I believe this new approach ensures the American taxpayer will receive real value in return for investment. It also liberates the entrepreneurs involved from the burden of filling out forms and the need to develop an internal bureaucracy commensurate with the demands of the funding organization - in this case the Department of Energy - so that the focus can remain on the core business. This is but one small example of what I mean when I say the best role for government is to support private initiatives, maintain a stable legal and regulatory environment and bring people together.
Ultimately, I believe, the transition to a more energy efficient U.S. economy will happen as a result of changes that arise largely from the private sector, in some cases with government support. The marketplace can move faster than government, can accommodate and absorb breakthroughs in technology more quickly and, overall, has better access to information.
President Bush understands this, I understand this, and Andy Karsner, the Assistant Secretary of Energy for Energy Efficiency and Renewable Energy - who is speaking to you tomorrow - understands this.
We see it as our responsibility, as the Department of Energy's responsibility, to develop policies and processes - and to sometimes lead with direct government investment or loan guarantees - that accelerate capital investment in leading edge technologies.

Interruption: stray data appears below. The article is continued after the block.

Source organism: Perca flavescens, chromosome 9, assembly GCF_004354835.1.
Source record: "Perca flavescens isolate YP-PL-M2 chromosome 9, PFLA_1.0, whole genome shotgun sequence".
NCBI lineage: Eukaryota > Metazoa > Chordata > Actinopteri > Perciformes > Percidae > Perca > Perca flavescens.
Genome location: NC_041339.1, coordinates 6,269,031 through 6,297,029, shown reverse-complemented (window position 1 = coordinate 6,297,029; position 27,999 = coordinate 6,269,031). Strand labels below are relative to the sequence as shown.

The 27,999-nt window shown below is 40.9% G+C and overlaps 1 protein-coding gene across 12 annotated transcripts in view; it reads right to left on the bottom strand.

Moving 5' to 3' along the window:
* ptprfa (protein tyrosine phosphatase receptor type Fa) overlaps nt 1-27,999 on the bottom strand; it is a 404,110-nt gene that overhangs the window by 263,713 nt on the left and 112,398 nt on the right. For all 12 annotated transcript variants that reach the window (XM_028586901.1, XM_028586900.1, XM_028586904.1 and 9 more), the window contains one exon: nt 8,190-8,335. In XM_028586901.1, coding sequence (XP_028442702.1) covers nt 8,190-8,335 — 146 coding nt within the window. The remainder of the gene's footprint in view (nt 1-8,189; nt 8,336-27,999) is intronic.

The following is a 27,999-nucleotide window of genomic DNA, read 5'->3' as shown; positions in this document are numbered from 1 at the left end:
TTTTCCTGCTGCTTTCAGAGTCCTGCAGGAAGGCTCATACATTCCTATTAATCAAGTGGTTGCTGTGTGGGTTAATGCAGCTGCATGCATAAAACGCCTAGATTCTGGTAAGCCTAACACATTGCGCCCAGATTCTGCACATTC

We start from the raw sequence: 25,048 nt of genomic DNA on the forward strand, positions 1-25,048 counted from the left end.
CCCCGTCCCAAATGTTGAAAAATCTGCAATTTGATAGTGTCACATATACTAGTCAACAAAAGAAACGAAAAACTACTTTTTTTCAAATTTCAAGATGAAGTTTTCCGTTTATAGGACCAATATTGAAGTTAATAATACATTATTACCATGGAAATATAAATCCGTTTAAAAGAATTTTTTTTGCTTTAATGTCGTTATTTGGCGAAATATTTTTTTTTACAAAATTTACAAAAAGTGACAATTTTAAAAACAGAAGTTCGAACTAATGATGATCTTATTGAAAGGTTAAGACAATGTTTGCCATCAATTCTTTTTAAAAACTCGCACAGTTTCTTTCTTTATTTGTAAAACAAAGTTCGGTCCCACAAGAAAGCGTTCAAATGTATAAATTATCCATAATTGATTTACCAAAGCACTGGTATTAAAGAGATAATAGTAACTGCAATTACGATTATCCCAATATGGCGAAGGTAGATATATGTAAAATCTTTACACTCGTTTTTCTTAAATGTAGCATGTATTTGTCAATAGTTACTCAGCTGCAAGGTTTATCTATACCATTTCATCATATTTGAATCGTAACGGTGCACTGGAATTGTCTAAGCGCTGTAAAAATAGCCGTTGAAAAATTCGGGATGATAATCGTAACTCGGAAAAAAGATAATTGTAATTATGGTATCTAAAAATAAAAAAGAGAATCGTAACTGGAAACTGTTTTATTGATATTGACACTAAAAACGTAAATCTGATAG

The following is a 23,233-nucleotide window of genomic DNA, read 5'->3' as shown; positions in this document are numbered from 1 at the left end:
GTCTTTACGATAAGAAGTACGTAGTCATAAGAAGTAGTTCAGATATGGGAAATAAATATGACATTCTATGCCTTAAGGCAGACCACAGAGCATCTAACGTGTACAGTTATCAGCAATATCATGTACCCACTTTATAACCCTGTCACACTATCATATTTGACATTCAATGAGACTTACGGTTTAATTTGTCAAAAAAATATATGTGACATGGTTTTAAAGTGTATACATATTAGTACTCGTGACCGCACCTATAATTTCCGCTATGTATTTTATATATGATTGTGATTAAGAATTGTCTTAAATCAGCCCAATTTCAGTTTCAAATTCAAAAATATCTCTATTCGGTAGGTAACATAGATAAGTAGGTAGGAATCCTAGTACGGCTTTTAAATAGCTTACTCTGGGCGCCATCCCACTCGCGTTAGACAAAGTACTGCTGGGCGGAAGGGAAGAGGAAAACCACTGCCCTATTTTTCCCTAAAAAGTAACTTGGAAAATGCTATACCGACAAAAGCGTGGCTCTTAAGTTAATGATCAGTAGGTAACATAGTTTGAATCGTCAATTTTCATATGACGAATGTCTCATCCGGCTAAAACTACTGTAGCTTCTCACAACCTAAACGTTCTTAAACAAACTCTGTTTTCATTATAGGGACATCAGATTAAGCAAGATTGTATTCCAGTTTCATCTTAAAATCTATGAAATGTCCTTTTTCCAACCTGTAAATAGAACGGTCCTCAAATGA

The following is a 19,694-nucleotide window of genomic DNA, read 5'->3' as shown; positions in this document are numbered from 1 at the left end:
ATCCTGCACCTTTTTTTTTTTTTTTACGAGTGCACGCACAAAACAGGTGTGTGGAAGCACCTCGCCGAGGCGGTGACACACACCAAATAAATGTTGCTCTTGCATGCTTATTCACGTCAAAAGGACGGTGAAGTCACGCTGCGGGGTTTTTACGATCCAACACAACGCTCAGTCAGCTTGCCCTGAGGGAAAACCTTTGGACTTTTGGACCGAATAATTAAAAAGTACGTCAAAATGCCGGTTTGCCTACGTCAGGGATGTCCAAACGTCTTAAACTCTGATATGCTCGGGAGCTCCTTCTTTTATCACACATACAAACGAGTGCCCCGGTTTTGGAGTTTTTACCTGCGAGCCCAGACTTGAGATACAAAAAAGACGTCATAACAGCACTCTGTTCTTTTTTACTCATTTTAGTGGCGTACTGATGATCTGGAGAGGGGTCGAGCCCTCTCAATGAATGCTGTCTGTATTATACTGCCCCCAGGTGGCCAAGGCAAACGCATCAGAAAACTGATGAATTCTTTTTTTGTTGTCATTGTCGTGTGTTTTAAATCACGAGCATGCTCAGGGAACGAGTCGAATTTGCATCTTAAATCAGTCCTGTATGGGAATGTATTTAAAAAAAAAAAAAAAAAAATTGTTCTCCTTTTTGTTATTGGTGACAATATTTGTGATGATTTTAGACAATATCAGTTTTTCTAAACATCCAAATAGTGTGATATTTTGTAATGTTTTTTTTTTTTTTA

I think our record on this is pretty good, though it could always be better.
We have invested millions, even billions in research toward developing breakthroughs in solar and wind power, improvements in batteries for hybrid vehicles, the development of hydrogen fuel cells and a host of other energy technologies. We want to see these technologies commercialized faster, and are willing to back up those words with assistance.
This is also an area, if I can be candid, where the Department of Energy has not performed up to the level I think it should. We need to do a better job moving new technologies off the drawing board in our DOE national labs and to a place where they are market-ready.
It is important that we improve our performance quickly. To do that, I have directed that the responsibility for technology transfer be put inside the Department's Office of Science. This will make it possible for us to follow projects forward from the idea stage to the development of prototypes by making the same people responsible for tech transfer and the work that goes on in our national labs.
It is our role to help bridge the gaps between laboratory researchers and inventors and venture capitalists and those with the capital strength to finance major projects. Thank you.
Location: Waldorf-Astoria, New York City, NY
Media contact(s): Julie Ruggiero, (202) 586-4940